Much of this man-made adversity and misfortune is the miasmatic legacy of fossil fuel consumption, though you’d hardly know it from the very limited public awareness of this pollutant state of affairs.

Regardless of the planet’s warming timeline, gradually shifting toward greater reliance on forms of renewable energy production is clearly the smart move anyway, now that societies have the means to exploit energy more sustainably and cheaply.

Methane hydrate is hardly a benign windfall energy source, despite the largely positive media attention the Japanese extraction achievement attracted last month. Methane gas from the tricky Macondo well — combined with poor management and execution — caused the disastrous explosion that kicked off BP’s Deepwater Horizon oil spill in the Gulf of Mexico in 2010. Methane hydrate crystals then clogged up the containment dome, vastly complicating the emergency response. Roughly 16 Exxon Valdez’s worth of spilled oil later, we need to proceed responsibly with methane hydrate extraction.

Estimated reserves of flammable ice are colossal, likely to far exceed those of all the planet’s other hydrocarbons combined, and the prospect of exploiting even a fraction of this amount gives pause.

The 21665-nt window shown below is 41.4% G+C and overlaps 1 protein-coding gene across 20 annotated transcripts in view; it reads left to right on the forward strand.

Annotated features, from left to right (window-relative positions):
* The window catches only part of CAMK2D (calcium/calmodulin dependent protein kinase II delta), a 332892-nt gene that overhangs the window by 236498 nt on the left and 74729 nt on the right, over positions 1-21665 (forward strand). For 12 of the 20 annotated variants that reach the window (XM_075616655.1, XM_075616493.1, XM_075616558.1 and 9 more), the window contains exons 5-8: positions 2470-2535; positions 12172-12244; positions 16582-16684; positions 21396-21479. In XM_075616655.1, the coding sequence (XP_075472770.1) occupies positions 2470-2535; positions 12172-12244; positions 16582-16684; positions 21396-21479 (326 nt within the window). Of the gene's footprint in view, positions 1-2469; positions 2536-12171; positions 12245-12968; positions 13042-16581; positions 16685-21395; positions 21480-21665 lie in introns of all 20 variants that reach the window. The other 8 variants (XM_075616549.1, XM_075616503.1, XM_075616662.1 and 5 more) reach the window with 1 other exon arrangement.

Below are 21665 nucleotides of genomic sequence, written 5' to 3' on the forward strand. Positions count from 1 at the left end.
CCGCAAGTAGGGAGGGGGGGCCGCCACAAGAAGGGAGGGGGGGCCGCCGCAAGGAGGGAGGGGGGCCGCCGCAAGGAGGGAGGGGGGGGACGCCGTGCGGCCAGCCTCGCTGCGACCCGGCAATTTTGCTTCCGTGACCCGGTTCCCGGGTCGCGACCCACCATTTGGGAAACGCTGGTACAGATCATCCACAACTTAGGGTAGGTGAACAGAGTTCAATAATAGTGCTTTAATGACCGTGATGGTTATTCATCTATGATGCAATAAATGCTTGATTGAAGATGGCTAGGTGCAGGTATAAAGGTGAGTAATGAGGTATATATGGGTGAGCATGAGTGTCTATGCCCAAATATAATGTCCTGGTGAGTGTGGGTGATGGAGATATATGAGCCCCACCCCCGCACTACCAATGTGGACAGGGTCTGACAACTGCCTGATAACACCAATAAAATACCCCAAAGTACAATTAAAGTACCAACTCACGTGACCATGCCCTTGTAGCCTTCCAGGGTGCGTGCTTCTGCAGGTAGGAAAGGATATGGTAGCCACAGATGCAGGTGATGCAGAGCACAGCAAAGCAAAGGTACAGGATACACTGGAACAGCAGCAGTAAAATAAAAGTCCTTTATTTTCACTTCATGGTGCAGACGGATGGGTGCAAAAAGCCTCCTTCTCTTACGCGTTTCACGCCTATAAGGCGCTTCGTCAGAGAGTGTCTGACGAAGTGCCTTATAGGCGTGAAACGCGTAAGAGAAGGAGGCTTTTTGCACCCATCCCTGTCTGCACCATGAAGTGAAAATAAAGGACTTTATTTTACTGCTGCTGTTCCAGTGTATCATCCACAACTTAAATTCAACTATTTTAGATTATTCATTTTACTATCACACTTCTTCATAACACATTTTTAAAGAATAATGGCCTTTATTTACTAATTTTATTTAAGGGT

Obviously, this is not just a Japanese problem: By exploiting deepwater methane hydrate last month, albeit at a small scale, Japan simply got there first technologically. Widespread extraction of flammable ice by a range of states and multinational corporations is likely to be just a matter of time.

Nevertheless, this successful seaborne operation by the Yokosuka-based Japan Agency for Marine-Earth Science and Technology has brought us to an awkwardly symbolic juncture at a delicate time. For such looming unconventional fossil fuel exploitation, as with fracking in America, threatens to take important momentum away from sensible renewable energy development that would have far less negative environmental and health impacts.

Naturally part of this wry symbolism radiates from Japan’s disaster-torn recent history. Just two years after the catastrophic triple-meltdowns at the Fukushima No. 1 nuclear power plant, and with Japan’s troubled nuclear sector hanging in political limbo, the “Green Archipelago” is burdened with pressing energy issues.

After 3/11, Japan quickly became the world’s biggest importer of expensive liquefied natural gas to fill the huge power gap as reactor after reactor went into cold shutdown. From a narrow economic perspective, exploiting domestic offshore reserves of methane hydrate might just be too tempting for Japan’s leaders to resist.

Yet, with popular Japanese anti-nuclear sentiment still very high, a robust strategic decision to push aggressively for comprehensive development of renewable energy production now could help Japan squeeze as much potential as possible from sustainable sources while positioning its corporations to capitalize on export of new or refined eco-technologies to other nations. Japan should seize this opportunity to set a carbon-conscious example for the industrialized world that exploits renewables while promoting as much as possible the nation’s economic and environmental self-interest.